The review demonstrated that the Polish HTA agency, similarly to more experienced agencies, identifies crossover as an issue in the assessment of the survival benefit. However, at the same time AOTMiT uses a narrower scope of strategies to manage the crossover-related uncertainty, which results in a less consistent influence of the crossover issue on final recommendations. Lack of regular approach to the crossover issue across assessments is also noticeable. More comprehensive analyses of the crossover-related uncertainty in the AOTMiT processes were conducted in cases where there was the possibility to use assessment of another HTA agency as reference. Such a trend in the AOTMiT practice was already noticed [125]. Making references to the recommendations of other HTA agencies, especially well-established ones, is not controversial as such. In some cases, however, such practice may lead to unequal treatment of particular health technologies – a technology the assessment of which cannot account for, e.g., NICE or PBAC recommendation, may be assessed in a less comprehensive manner and due to the lack of the basis to indicate the appropriate adjustment method in the final assessment, the possibility of such adjustment may be ignored. 

The distinctive difference between the AOTMiT processes and these of pCODR and PBAC is the fact that the two latter agencies use a broad array of “non-calculative” methods to reduce uncertainty, showing clear willingness to work out, in cooperation with the applicant, the conditions under which the drug could be made available to patients and the risk of financing a cost-ineffective therapy would be adequately reduced. NICE, PBAC and pCODR recommendations include content indicating that substantial attention is paid to identifying unmet clinical needs and relevant patients’ values. These decision-making aspects seem to be rather scarcely present in the analysed AOTMiT documents what may lead to the recommendation process being more freely finalised as negative, without sufficient attempts at dealing with the uncertainty. This situation can partially explain the limited array of strategies used when compared with the remaining agencies. 

There are obvious limitations to the method of comparing the assessment process with respect to the same HTA technologies by different agencies, as adopted in our study. The considered HTA bodies work under different formal and legal conditions. For example, at NICE, a health technology assessment starts with a scoping phase, during which the HTA agency position on the key submission elements such as comparators are presented to the applicant, before the final recommendation is preceded by the publication of a draft version. In Poland, there is no formal procedure for any initial arrangements between the evaluator and the MAH preceding the submission and the applicant has very limited options of making adjustments in the submission during the assessment process. Such cross-agency differences certainly have an impact on the final HTA outcome. Therefore, comparison of the recommendations’ direction in our review was of supportive significance, whereas our focus was on the details of assessment processes. To ensure the true presence of the crossover issue, only cases affected with very high (>50%) crossover rate were eligible. However, it was acknowledged that the final HTA recommendation is the result of a multifaceted evaluation in which different weights are attached to specific factors . The simultaneous presence of another source of substantial uncertainty, such as the lack of a relevant head-to-head study or early study termination, overlapped with the crossover-related uncertainty - the extraction of a direct influence of crossover on a given HTA process in such cases was particularly challenging.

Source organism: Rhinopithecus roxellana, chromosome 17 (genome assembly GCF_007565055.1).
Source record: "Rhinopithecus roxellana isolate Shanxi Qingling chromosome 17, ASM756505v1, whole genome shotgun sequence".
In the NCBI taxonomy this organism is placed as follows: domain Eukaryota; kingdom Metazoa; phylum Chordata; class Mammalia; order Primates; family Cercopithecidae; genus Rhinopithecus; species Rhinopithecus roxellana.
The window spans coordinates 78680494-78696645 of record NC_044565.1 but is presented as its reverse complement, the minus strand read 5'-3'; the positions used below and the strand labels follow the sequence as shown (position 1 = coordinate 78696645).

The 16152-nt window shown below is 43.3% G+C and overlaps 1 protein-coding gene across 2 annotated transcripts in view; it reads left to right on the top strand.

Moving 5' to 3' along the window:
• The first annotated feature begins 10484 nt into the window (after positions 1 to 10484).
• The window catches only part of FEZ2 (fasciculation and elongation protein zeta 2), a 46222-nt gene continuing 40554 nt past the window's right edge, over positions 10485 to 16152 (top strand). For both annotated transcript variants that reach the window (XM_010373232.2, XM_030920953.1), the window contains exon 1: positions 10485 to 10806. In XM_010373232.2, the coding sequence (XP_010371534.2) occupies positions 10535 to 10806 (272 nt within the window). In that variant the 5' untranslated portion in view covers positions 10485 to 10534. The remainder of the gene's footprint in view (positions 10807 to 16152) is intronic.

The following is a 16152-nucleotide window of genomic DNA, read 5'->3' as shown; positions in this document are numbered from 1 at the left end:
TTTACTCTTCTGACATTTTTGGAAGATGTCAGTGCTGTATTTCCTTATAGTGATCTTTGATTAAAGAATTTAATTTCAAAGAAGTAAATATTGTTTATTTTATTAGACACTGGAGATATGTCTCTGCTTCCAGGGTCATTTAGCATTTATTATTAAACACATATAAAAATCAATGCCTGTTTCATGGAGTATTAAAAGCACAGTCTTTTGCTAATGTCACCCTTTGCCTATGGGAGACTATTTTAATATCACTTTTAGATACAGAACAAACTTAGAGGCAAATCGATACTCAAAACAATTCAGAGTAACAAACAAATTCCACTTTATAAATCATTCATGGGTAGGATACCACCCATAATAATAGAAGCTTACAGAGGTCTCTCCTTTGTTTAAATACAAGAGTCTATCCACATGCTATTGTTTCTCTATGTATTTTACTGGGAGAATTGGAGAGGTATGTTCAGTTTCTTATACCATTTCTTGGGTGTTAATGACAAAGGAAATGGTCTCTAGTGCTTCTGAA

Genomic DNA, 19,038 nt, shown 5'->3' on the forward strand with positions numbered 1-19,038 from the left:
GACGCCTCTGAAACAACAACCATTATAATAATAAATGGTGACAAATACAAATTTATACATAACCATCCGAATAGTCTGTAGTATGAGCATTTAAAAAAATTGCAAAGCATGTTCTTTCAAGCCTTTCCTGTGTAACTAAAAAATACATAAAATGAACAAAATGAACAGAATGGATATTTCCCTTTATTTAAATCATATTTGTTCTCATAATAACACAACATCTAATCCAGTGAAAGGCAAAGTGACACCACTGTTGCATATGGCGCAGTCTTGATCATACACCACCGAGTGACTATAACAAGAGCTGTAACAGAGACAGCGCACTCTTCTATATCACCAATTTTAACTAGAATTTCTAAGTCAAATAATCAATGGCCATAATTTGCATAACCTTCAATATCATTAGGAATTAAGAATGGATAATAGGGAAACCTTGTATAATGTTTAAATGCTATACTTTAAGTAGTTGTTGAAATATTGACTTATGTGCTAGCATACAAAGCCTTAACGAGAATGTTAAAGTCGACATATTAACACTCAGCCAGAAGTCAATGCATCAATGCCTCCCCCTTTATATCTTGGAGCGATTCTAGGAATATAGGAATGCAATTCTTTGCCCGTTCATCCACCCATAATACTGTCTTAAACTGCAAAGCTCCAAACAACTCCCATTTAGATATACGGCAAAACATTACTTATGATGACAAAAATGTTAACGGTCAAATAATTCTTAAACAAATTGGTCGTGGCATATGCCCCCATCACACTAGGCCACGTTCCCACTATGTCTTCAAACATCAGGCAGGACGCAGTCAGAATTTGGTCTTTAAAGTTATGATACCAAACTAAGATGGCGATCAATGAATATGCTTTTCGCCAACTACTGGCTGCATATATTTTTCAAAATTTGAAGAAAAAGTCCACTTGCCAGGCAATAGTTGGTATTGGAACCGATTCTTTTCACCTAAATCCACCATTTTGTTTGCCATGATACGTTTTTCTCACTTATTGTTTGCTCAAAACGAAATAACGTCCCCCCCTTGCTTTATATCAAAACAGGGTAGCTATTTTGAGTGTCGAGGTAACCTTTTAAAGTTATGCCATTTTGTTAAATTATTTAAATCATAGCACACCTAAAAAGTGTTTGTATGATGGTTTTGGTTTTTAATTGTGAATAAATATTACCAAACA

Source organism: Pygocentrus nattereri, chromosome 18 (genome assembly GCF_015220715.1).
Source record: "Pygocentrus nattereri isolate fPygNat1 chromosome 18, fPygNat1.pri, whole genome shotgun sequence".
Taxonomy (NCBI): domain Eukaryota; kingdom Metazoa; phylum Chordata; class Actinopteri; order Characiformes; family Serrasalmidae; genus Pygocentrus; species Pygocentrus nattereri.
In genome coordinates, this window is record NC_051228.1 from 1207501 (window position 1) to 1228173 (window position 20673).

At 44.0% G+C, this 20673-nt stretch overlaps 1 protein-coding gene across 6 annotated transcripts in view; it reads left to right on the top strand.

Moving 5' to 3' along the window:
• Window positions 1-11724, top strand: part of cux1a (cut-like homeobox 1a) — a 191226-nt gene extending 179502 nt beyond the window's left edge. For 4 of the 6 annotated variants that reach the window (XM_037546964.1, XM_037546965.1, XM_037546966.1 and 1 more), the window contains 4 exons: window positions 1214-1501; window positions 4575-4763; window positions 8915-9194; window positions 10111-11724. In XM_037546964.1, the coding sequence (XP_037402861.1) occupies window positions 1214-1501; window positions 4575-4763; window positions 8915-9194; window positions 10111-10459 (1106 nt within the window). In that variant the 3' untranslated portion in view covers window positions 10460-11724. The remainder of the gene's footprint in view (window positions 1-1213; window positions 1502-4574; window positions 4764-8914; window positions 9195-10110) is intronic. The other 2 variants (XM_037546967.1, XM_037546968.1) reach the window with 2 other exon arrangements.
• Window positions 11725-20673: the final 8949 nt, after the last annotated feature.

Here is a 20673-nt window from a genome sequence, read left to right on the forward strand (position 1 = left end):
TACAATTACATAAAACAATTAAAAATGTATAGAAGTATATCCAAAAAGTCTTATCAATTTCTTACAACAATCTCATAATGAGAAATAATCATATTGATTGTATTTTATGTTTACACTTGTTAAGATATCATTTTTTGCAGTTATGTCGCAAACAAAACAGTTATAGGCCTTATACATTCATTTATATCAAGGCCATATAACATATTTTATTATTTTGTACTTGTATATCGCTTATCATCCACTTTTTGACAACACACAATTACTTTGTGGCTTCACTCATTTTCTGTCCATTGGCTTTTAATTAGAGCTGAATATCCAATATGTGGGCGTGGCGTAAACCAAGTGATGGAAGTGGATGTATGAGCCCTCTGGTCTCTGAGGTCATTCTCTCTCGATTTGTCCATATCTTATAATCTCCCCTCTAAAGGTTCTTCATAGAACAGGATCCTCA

In our study, the crossover issue served as an example of the uncertainty source in the HTA process, whereas a detailed analysis of the justification to use certain strategies, e.g. specific statistical models, was beyond the scope. It is, however, an important issue, with far reaching consequences for reimbursement recommendations and decisions [24, 30, 31]. Another important limitation of our study was the need to rely solely on the data disclosed in the public domain. We are aware that disclosed content may not fully reflect the actual contribution of particular factors to the final recommendation. Transparency is, however, acknowledged as one of a key features of a properly conducted HTA process. Thus, it should be assumed that the publicly disclosed HTA content may enable development of an unbiased picture of the appraisal conduct, in spite of a confidential exclusions.

 

Conclusions 

According to our knowledge, this review is the first study analysing the methods used by an HTA agency in a CEE country to manage the crossover-related uncertainty. Our data indicate that the Polish HTA agency, in comparison with its counterparts in Great Britain, Australia and Canada, uses a narrower array of strategies to manage uncertainty and its approach to the crossover issue demonstrates little consistency. Considering the dynamic development of the HTA methodology in Poland and a strong influence of HTA assessment results on the drug reimbursement decisions, it can be expected that in the years to come, the decision-taking practice of the Polish HTA agency will, also in terms of the issue analysed herein, be approaching the standards developed by more experienced institutions.

 

Acknowledgements

This study was supported by a grant from Pfizer Poland Sp. z o.o., Warsaw, Poland.

Supplementary Materials 

http://www.jhpor.com/images/suplementary/approach_to_uncertainty/supplementary%20material.pdf